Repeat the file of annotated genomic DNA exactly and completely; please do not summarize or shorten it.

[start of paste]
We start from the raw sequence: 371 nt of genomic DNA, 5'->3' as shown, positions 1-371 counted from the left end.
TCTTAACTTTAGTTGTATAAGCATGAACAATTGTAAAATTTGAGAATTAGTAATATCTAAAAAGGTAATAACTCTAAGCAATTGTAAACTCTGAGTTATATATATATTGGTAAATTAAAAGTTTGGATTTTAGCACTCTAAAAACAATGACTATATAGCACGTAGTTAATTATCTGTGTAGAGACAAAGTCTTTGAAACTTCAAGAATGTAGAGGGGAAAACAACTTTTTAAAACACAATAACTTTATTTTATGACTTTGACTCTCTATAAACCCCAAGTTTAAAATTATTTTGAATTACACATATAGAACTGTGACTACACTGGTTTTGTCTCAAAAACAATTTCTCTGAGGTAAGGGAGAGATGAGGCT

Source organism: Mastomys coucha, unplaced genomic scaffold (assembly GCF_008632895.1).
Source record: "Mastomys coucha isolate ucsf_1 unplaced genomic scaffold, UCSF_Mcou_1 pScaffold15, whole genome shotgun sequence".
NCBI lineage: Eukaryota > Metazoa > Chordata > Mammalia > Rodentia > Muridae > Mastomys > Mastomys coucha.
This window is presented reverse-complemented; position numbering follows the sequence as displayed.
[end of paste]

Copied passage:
We start from the raw sequence: 371 nt of genomic DNA, 5'->3' as shown, positions 1-371 counted from the left end.
TCTTAACTTTAGTTGTATAAGCATGAACAATTGTAAAATTTGAGAATTAGTAATATCTAAAAAGGTAATAACTCTAAGCAATTGTAAACTCTGAGTTATATATATATTGGTAAATTAAAAGTTTGGATTTTAGCACTCTAAAAACAATGACTATATAGCACGTAGTTAATTATCTGTGTAGAGACAAAGTCTTTGAAACTTCAAGAATGTAGAGGGGAAAACAACTTTTTAAAACACAATAACTTTATTTTATGACTTTGACTCTCTATAAACCCCAAGTTTAAAATTATTTTGAATTACACATATAGAACTGTGACTACACTGGTTTTGTCTCAAAAACAATTTCTCTGAGGTAAGGGAGAGATGAGGCT

Source organism: Mastomys coucha, unplaced genomic scaffold (assembly GCF_008632895.1).
Source record: "Mastomys coucha isolate ucsf_1 unplaced genomic scaffold, UCSF_Mcou_1 pScaffold15, whole genome shotgun sequence".
NCBI lineage: Eukaryota > Metazoa > Chordata > Mammalia > Rodentia > Muridae > Mastomys > Mastomys coucha.
This window is presented reverse-complemented; position numbering follows the sequence as displayed.